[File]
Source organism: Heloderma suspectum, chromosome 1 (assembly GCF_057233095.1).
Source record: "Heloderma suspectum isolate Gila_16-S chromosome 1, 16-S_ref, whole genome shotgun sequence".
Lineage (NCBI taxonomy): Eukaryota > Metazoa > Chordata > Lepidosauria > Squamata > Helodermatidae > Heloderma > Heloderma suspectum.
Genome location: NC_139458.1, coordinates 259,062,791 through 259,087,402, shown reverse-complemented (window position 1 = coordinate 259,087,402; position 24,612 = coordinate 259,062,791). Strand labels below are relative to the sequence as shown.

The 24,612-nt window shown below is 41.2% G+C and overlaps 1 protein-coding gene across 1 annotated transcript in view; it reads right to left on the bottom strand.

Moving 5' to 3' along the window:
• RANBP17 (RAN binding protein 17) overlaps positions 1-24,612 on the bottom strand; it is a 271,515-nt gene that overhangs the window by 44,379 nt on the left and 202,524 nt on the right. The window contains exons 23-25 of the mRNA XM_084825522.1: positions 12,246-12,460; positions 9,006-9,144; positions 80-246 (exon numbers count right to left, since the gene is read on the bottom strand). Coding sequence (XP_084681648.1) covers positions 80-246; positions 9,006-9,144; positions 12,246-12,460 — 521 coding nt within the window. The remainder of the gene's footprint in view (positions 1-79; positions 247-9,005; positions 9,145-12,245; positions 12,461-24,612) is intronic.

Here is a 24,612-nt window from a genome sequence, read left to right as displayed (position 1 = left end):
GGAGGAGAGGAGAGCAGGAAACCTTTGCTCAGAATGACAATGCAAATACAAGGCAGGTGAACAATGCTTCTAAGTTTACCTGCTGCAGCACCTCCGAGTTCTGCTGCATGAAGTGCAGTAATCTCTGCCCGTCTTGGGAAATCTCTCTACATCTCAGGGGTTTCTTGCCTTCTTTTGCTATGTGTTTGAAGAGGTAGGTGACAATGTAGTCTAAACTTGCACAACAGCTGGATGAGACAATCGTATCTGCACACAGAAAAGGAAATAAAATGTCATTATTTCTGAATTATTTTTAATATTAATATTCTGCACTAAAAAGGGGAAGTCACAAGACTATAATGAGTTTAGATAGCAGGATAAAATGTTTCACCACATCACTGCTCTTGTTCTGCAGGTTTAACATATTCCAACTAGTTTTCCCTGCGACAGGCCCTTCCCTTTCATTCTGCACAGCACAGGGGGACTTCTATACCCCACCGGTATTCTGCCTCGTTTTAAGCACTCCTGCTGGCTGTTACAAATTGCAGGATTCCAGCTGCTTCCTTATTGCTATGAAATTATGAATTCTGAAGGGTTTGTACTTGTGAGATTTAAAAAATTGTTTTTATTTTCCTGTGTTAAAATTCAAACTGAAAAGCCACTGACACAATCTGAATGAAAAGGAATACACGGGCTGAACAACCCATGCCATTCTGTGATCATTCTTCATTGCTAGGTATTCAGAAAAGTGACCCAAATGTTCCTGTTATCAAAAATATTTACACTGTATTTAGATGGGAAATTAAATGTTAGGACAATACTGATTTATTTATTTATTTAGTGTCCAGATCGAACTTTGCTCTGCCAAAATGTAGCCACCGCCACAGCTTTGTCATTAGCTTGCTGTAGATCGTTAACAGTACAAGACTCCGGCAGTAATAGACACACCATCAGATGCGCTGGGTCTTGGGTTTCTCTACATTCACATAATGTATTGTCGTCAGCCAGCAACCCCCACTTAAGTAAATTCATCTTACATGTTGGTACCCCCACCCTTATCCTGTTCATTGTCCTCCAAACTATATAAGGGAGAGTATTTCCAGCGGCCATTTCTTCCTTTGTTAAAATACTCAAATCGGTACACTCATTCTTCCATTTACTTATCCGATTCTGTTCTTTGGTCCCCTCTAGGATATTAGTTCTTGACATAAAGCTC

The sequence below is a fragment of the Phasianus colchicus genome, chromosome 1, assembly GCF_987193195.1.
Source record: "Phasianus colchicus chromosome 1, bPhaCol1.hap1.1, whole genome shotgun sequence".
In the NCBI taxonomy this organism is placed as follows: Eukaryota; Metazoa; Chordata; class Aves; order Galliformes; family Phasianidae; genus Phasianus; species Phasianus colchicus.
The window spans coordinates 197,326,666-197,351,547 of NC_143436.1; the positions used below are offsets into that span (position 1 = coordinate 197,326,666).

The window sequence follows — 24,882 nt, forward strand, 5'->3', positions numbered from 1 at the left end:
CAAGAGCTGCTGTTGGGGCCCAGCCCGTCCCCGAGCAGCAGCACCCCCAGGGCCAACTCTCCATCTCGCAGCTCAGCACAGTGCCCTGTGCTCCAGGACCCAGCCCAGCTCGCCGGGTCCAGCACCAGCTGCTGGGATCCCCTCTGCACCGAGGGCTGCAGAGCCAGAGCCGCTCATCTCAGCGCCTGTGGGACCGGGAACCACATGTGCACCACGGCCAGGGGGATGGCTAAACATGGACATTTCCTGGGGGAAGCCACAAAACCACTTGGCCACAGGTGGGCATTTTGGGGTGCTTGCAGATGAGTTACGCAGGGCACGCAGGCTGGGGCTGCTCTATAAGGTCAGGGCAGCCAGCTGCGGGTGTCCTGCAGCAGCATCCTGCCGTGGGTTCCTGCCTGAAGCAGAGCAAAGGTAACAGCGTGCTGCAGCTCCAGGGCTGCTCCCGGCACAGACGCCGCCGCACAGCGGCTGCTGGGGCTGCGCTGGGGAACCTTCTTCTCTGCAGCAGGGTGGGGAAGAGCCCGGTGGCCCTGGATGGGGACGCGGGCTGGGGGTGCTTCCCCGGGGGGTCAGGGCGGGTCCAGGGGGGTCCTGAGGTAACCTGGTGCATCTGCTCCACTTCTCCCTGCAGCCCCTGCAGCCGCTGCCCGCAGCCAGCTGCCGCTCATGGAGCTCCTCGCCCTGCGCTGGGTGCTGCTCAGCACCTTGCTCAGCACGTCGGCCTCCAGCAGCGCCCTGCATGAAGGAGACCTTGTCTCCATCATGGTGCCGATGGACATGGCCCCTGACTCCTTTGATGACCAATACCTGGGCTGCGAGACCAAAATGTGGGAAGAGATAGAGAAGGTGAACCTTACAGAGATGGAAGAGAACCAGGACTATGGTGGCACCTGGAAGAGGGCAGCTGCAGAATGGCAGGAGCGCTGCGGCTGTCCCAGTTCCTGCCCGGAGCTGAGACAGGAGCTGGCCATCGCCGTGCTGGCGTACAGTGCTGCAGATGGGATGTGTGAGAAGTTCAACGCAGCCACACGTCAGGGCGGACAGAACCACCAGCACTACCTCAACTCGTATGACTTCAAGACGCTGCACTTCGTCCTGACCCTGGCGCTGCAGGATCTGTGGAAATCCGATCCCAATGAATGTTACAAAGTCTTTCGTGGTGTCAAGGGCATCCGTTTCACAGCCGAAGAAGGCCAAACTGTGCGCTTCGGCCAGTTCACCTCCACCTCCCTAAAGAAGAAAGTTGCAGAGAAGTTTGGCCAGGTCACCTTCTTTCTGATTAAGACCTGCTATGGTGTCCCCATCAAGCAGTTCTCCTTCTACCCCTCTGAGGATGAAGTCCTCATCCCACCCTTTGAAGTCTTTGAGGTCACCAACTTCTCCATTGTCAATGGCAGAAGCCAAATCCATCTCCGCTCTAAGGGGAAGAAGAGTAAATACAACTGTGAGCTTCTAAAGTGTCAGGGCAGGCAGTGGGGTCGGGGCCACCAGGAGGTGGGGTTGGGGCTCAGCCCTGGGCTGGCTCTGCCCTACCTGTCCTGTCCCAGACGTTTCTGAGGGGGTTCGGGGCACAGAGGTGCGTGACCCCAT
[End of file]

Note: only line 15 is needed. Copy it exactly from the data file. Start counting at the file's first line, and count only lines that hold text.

CAAGAGCTGCTGTTGGGGCCCAGCCCGTCCCCGAGCAGCAGCACCCCCAGGGCCAACTCTCCATCTCGCAGCTCAGCACAGTGCCCTGTGCTCCAGGACCCAGCCCAGCTCGCCGGGTCCAGCACCAGCTGCTGGGATCCCCTCTGCACCGAGGGCTGCAGAGCCAGAGCCGCTCATCTCAGCGCCTGTGGGACCGGGAACCACATGTGCACCACGGCCAGGGGGATGGCTAAACATGGACATTTCCTGGGGGAAGCCACAAAACCACTTGGCCACAGGTGGGCATTTTGGGGTGCTTGCAGATGAGTTACGCAGGGCACGCAGGCTGGGGCTGCTCTATAAGGTCAGGGCAGCCAGCTGCGGGTGTCCTGCAGCAGCATCCTGCCGTGGGTTCCTGCCTGAAGCAGAGCAAAGGTAACAGCGTGCTGCAGCTCCAGGGCTGCTCCCGGCACAGACGCCGCCGCACAGCGGCTGCTGGGGCTGCGCTGGGGAACCTTCTTCTCTGCAGCAGGGTGGGGAAGAGCCCGGTGGCCCTGGATGGGGACGCGGGCTGGGGGTGCTTCCCCGGGGGGTCAGGGCGGGTCCAGGGGGGTCCTGAGGTAACCTGGTGCATCTGCTCCACTTCTCCCTGCAGCCCCTGCAGCCGCTGCCCGCAGCCAGCTGCCGCTCATGGAGCTCCTCGCCCTGCGCTGGGTGCTGCTCAGCACCTTGCTCAGCACGTCGGCCTCCAGCAGCGCCCTGCATGAAGGAGACCTTGTCTCCATCATGGTGCCGATGGACATGGCCCCTGACTCCTTTGATGACCAATACCTGGGCTGCGAGACCAAAATGTGGGAAGAGATAGAGAAGGTGAACCTTACAGAGATGGAAGAGAACCAGGACTATGGTGGCACCTGGAAGAGGGCAGCTGCAGAATGGCAGGAGCGCTGCGGCTGTCCCAGTTCCTGCCCGGAGCTGAGACAGGAGCTGGCCATCGCCGTGCTGGCGTACAGTGCTGCAGATGGGATGTGTGAGAAGTTCAACGCAGCCACACGTCAGGGCGGACAGAACCACCAGCACTACCTCAACTCGTATGACTTCAAGACGCTGCACTTCGTCCTGACCCTGGCGCTGCAGGATCTGTGGAAATCCGATCCCAATGAATGTTACAAAGTCTTTCGTGGTGTCAAGGGCATCCGTTTCACAGCCGAAGAAGGCCAAACTGTGCGCTTCGGCCAGTTCACCTCCACCTCCCTAAAGAAGAAAGTTGCAGAGAAGTTTGGCCAGGTCACCTTCTTTCTGATTAAGACCTGCTATGGTGTCCCCATCAAGCAGTTCTCCTTCTACCCCTCTGAGGATGAAGTCCTCATCCCACCCTTTGAAGTCTTTGAGGTCACCAACTTCTCCATTGTCAATGGCAGAAGCCAAATCCATCTCCGCTCTAAGGGGAAGAAGAGTAAATACAACTGTGAGCTTCTAAAGTGTCAGGGCAGGCAGTGGGGTCGGGGCCACCAGGAGGTGGGGTTGGGGCTCAGCCCTGGGCTGGCTCTGCCCTACCTGTCCTGTCCCAGACGTTTCTGAGGGGGTTCGGGGCACAGAGGTGCGTGACCCCAT